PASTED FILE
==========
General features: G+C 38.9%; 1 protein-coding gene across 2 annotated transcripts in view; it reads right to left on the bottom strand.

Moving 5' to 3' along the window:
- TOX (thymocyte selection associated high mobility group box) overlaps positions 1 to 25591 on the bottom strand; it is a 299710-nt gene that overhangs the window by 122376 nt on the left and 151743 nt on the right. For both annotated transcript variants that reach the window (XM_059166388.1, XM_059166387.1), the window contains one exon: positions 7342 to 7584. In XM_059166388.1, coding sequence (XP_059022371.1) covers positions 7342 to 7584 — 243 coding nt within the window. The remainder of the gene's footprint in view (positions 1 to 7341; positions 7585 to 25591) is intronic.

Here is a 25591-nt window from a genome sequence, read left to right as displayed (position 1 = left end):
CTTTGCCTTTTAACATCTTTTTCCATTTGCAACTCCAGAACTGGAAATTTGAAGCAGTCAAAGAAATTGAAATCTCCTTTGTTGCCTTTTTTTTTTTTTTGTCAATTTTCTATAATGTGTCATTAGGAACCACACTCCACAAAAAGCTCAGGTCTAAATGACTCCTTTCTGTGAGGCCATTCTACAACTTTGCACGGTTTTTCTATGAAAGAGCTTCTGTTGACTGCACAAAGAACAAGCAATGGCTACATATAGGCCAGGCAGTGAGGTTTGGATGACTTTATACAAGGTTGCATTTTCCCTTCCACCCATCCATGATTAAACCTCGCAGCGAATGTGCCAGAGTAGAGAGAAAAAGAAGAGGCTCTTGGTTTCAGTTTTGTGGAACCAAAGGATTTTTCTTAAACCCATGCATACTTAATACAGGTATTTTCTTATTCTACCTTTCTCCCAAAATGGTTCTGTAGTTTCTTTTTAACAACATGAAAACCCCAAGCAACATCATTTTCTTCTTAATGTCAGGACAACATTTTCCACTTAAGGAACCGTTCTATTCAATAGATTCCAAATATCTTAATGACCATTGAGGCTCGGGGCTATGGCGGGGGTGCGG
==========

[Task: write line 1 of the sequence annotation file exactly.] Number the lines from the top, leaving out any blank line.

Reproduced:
General features: G+C 38.9%; 1 protein-coding gene across 2 annotated transcripts in view; it reads right to left on the bottom strand.